- What actions can we take to support this project?
In my experience, once questions get beyond this level into discussions about specific tools or operational procedures, the focus on oversight begins to blur. If you are a board member or are presenting information to a board, trying to redirect the conversation to oversight-related questions like these can help keep the dialogue away from operational details and on track.
I’d love to hear about other questions that folks think are useful for board members to ask about technology projects.
flickr phto: sfllawRead More
I’m a Nonprofit Technology Conference (NTC) veteran who has attended almost every NTC since 2004 and these are my top tips!
1. Get Organized
Review all of the activities online before you arrive. Don’t waste precious time on site with so many interesting people to talk to looking through lists of sessions. Try to schedule as much as you can beforehand using the handy schedule tool then put them into your calendar. You might change or revise based on new information onsite, but having a basic plan provides a solid foundation. You’ll hit the ground ready to connect.
2. Pace Yourself
I find conferences to be exhausting. Avoid burnout and brain death by finding ways to pace yourself. Take twenty minutes every morning and afternoon to do nothing – no email, no voicemail, no networking, no consuming anything work related. Go for a walk, sit quietly in your room or find a coffee shop with a quiet corner and just relax.
3. Take a Tech Break
You are at the conference to connect with other people IRL (In Real Life). You can stare at your phone anytime, this is the time to put your phone and laptop away, walk up to the nearest person and introduce yourself. Having a phone or laptop in your face puts up a barrier, so invite conversation by disconnecting from your tech when you can and opening up to conversation.
4. Have a Tagline
You can easily meet up to 100 people or more over the course of the conference. You will be more memorable if you can state clearly and concisely where you focus – or want to focus. “I help nonprofits make good strategic decisions about technology” is much better than “I do a lot of different things for a lot of different organizations”. While your tasks may vary widely, it is easier for others to grasp if you can say it simply and concisely. If you are looking to adjust your focus, the conference a great place to practice stating that intention and helping it become your reality, i.e., “I am moving into doing more coaching of executive directors” or “I’m looking for a partner to write a book on integrating technology in strategic plans”. Introduce yourself with a personal tagline.
5. Learning Goal(s)
Your goal may be to finally meet that person whose blog you never miss, or to finally understand the differences between Tumblr and Slack. Give some thought to the goals that are your priority in the coming year and ask people about those goals. Have a website revision coming up? Make it a goal to talk to three people in similar size organizations who have been through it recently. Interested in moving to the cloud and want to know the most carbon-neutral options? Ask everyone you meet if they know the answer. Having some set questions also helps you move from just making small talk to having a more meaningful conversation.
6. Skip One Session Slot
While there is no shortage of outstanding education sessions, some of the best conversations happen in the hallway. You run into that person who asked a smart question in the last session, or you catch that person you’ve followed forever on social media. Look for a slot with sessions you are least excited about and skip that session slot. Walk around the halls, talk to vendors or conference staff, pull up some floor next to a fellow attendee and just talk. You can only absorb so much information, so your brain’s learning center will thank you.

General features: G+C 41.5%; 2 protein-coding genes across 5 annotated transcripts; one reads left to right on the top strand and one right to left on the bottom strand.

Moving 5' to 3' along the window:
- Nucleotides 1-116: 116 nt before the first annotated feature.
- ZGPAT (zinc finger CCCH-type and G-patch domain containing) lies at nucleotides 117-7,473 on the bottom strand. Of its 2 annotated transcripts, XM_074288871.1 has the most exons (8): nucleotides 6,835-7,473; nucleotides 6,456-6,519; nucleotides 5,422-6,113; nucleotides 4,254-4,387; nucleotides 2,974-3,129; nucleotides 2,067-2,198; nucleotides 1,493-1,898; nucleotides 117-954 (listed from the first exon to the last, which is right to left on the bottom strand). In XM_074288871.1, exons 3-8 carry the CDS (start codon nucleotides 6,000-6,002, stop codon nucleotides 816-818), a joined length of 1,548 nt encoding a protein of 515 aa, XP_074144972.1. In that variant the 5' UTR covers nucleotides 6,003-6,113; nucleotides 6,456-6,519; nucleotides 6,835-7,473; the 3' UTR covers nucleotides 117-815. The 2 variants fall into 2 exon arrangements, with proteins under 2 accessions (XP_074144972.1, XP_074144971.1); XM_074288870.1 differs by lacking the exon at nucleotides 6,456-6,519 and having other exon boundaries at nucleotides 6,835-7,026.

7. Hit the Town
Keep your eyes out on the listservs, online and onsite for the many social events that happen around the conference. From informal get-togethers to tech specific gatherings to other ways of Making Connections, there are a lot of opportunities to connect with others in a casual, relaxed environment. You can spend time with your co-workers anytime – connect with people you don’t know. If you’ve never been to the host city and want to see some sights, take time to reflect on what you’ve been learning while you enjoy the town.
8. Be Comfortable
While we all want to look professional, try to find your most comfortable professional looks – especially shoes as you will do a a lot of walking. Skip the sweats and flip-flops but also avoid high heels or restrictive clothing. Hotel conference rooms are notorious for not being the right temperature for everyone and by the time someone corrects it, your session is over. Take control of this by wearing layers. A short sleeve shirt under a long sleeve shirt under a sweater or pullover gives you a lot of comfortable options.
9. Be a Responsible Learner
These are your sessions – don’t just let the presenters craft your learning experience, ask the questions you have. If something is unclear or they went over it to fast, stop them and ask for clarification. Ask yourself how you might use the concepts you just heard about. Imagine applying them to a situation you have or expect to encounter – what questions might arise when you go to implement this idea? By the same token, please don’t derail the session trying to get advice on a question that is not of interest to others – talk to the presenter afterwards.
10. Keep in Touch
In 2004 the conference was smaller, around 400 people. That made it easier to spend time with and meet everyone I wanted to meet. Now that attendance is pushing 2000, with such a large crowd I often only see people in passing I wanted to sit down with. Consider keeping list of folks to contact after the conference to set up a call or meet in person. If you think of it, when you get a business card from someone, write a few words on the card to remind you what topic you wanted to follow up with or what resource you offered to share.